Tuesday, September 18, 2007

Limits of Epidemiology

It's a long slog, but the New York Times has an excellent article on the limitations of epidemiology studies in advising us on how to live and eat healthful lives.

In nutshell, epidemiology attempts to identify health or sickness in the population through statistical associations. This has a built in flaw in that human behavior and life is so full of variations that is not really possible to isolate a specific behavior to an outcome (with the exception of smoking and lung cancer or not wearing a seat belt and deaths from auto accidents).
For example, in college one of my professors had spent some time as a stock market analyst. He found that if the price of goat futures went up, there was a very good chance that the stock market would also go up. Now, he in no way believed that goats had a magical affect on the stock market yet in the realm of public health we have tried to shape policy and advice in regard to diet and exercise based on a ,comparable to goats and the stock market, flimsy cause and effect association.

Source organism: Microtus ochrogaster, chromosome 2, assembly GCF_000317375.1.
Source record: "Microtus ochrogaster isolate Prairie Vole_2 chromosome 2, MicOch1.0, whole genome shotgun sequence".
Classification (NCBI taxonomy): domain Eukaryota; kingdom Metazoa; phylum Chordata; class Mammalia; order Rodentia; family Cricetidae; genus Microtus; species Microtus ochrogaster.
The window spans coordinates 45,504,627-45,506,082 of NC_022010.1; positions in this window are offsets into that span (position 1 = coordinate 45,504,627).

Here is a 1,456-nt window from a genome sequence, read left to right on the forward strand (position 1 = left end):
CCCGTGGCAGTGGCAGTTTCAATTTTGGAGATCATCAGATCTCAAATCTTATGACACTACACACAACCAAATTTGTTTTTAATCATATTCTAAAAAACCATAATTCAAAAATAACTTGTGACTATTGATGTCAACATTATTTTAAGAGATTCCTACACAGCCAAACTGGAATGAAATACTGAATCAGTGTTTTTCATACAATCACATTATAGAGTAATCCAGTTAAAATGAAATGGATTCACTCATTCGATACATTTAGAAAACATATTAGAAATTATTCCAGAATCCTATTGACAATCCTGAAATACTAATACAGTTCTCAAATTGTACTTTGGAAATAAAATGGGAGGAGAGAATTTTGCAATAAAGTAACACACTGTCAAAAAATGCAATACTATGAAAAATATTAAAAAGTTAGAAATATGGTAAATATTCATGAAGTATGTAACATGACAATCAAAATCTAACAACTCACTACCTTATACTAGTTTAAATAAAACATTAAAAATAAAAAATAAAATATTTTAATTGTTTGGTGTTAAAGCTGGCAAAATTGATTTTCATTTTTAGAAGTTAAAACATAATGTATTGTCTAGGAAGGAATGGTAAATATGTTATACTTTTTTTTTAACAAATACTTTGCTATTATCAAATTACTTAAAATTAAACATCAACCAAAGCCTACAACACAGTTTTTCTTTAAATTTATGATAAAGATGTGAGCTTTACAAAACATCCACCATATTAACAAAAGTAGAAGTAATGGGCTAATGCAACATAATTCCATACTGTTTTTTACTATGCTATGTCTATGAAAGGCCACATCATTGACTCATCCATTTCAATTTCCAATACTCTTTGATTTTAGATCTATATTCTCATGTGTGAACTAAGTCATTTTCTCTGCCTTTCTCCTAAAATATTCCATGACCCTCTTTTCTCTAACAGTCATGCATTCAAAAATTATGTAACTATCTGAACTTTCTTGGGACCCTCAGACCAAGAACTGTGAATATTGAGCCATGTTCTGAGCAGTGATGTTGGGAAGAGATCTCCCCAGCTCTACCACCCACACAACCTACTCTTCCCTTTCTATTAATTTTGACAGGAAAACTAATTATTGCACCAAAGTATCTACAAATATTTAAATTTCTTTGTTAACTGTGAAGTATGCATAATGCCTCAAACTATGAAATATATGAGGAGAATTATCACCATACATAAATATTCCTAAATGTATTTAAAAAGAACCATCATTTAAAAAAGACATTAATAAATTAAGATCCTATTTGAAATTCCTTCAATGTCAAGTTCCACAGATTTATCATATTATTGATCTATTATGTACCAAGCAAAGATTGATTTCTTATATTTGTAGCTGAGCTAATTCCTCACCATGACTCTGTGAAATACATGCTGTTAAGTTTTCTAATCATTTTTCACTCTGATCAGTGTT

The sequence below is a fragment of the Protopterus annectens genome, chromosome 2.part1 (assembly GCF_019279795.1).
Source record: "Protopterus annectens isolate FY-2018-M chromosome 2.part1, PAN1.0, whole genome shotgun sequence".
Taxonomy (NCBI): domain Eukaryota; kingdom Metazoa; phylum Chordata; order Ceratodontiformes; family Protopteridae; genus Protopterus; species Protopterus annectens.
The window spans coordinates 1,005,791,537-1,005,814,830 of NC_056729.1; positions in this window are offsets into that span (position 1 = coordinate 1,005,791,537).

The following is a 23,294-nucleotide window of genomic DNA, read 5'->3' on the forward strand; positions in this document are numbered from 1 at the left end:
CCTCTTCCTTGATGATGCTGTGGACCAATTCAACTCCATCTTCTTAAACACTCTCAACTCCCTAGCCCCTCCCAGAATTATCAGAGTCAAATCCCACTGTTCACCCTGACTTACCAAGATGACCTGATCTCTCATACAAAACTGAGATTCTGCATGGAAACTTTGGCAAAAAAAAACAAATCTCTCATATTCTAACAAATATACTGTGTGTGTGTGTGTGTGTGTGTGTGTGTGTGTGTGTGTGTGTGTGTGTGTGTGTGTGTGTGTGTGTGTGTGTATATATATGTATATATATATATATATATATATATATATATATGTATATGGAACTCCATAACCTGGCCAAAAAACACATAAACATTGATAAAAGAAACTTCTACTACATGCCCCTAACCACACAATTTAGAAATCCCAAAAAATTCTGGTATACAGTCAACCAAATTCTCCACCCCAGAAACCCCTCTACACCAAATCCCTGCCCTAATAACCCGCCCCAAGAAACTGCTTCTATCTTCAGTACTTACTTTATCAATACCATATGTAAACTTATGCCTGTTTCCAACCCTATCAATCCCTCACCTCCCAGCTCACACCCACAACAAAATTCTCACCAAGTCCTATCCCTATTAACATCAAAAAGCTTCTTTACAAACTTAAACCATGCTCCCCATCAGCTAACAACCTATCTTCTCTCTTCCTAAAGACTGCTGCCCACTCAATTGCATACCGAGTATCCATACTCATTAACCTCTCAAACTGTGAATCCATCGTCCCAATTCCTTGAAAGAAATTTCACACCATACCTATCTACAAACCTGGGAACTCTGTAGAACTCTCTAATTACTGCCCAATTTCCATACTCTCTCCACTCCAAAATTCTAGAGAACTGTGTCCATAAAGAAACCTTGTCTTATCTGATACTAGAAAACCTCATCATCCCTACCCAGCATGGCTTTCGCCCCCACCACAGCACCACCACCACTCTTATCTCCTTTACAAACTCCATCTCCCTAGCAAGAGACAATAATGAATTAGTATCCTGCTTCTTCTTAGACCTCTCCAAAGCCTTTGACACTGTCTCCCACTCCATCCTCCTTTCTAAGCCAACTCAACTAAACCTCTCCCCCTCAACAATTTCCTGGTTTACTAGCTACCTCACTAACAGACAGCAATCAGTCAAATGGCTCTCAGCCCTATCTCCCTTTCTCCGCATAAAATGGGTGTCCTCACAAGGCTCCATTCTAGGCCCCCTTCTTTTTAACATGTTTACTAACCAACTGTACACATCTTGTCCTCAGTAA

Thus, in this year we have had two pillars of eating healthful fall: it was found that antioxidants like vitamins E and C and beta carotene did not prevent heart disease nor does eating a high fiber diet prevent colon cancer. In fact, so entrenched are these hopeful myths that they are still being repeated in non-technical health and life style publications.

The basic lesson to take out of the news story is that at this time there is no firm nor statistically significant association between what you eat and your getting sick or living longer.

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